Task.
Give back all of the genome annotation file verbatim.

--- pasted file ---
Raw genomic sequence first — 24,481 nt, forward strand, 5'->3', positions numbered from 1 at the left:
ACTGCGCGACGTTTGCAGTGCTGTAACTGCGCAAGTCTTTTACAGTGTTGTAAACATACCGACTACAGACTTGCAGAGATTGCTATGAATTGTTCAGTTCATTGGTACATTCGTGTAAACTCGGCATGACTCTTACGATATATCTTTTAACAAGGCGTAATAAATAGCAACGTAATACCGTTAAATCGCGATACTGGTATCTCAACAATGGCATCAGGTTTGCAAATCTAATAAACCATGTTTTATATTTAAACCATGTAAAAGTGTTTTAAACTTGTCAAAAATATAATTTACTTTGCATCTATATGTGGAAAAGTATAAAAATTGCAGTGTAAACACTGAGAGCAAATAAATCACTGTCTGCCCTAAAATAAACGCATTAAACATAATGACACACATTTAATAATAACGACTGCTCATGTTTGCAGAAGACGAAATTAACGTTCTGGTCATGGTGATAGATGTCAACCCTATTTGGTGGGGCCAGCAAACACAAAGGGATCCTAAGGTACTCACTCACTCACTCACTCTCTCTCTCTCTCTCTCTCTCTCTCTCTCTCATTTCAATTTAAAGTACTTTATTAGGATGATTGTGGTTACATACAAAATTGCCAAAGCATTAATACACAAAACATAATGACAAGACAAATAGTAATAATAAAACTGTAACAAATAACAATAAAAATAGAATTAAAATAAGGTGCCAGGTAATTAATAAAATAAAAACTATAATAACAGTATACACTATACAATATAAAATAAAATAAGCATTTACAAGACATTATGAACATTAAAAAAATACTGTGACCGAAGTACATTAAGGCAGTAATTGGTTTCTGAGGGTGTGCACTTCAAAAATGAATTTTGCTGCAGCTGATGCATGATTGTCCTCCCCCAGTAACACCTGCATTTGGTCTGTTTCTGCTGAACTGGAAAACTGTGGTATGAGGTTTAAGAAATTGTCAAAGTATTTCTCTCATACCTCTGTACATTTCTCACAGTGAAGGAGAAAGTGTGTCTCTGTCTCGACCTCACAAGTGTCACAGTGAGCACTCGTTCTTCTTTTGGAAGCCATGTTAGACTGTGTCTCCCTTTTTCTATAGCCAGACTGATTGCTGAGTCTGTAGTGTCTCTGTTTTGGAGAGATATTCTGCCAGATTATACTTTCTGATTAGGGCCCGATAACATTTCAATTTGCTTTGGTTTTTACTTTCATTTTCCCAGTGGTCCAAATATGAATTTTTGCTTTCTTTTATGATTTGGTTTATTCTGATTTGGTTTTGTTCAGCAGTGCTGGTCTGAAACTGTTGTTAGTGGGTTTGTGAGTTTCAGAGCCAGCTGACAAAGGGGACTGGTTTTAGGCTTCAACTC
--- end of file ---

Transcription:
Raw genomic sequence first — 24,481 nt, forward strand, 5'->3', positions numbered from 1 at the left:
ACTGCGCGACGTTTGCAGTGCTGTAACTGCGCAAGTCTTTTACAGTGTTGTAAACATACCGACTACAGACTTGCAGAGATTGCTATGAATTGTTCAGTTCATTGGTACATTCGTGTAAACTCGGCATGACTCTTACGATATATCTTTTAACAAGGCGTAATAAATAGCAACGTAATACCGTTAAATCGCGATACTGGTATCTCAACAATGGCATCAGGTTTGCAAATCTAATAAACCATGTTTTATATTTAAACCATGTAAAAGTGTTTTAAACTTGTCAAAAATATAATTTACTTTGCATCTATATGTGGAAAAGTATAAAAATTGCAGTGTAAACACTGAGAGCAAATAAATCACTGTCTGCCCTAAAATAAACGCATTAAACATAATGACACACATTTAATAATAACGACTGCTCATGTTTGCAGAAGACGAAATTAACGTTCTGGTCATGGTGATAGATGTCAACCCTATTTGGTGGGGCCAGCAAACACAAAGGGATCCTAAGGTACTCACTCACTCACTCACTCTCTCTCTCTCTCTCTCTCTCTCTCTCTCTCATTTCAATTTAAAGTACTTTATTAGGATGATTGTGGTTACATACAAAATTGCCAAAGCATTAATACACAAAACATAATGACAAGACAAATAGTAATAATAAAACTGTAACAAATAACAATAAAAATAGAATTAAAATAAGGTGCCAGGTAATTAATAAAATAAAAACTATAATAACAGTATACACTATACAATATAAAATAAAATAAGCATTTACAAGACATTATGAACATTAAAAAAATACTGTGACCGAAGTACATTAAGGCAGTAATTGGTTTCTGAGGGTGTGCACTTCAAAAATGAATTTTGCTGCAGCTGATGCATGATTGTCCTCCCCCAGTAACACCTGCATTTGGTCTGTTTCTGCTGAACTGGAAAACTGTGGTATGAGGTTTAAGAAATTGTCAAAGTATTTCTCTCATACCTCTGTACATTTCTCACAGTGAAGGAGAAAGTGTGTCTCTGTCTCGACCTCACAAGTGTCACAGTGAGCACTCGTTCTTCTTTTGGAAGCCATGTTAGACTGTGTCTCCCTTTTTCTATAGCCAGACTGATTGCTGAGTCTGTAGTGTCTCTGTTTTGGAGAGATATTCTGCCAGATTATACTTTCTGATTAGGGCCCGATAACATTTCAATTTGCTTTGGTTTTTACTTTCATTTTCCCAGTGGTCCAAATATGAATTTTTGCTTTCTTTTATGATTTGGTTTATTCTGATTTGGTTTTGTTCAGCAGTGCTGGTCTGAAACTGTTGTTAGTGGGTTTGTGAGTTTCAGAGCCAGCTGACAAAGGGGACTGGTTTTAGGCTTCAACTC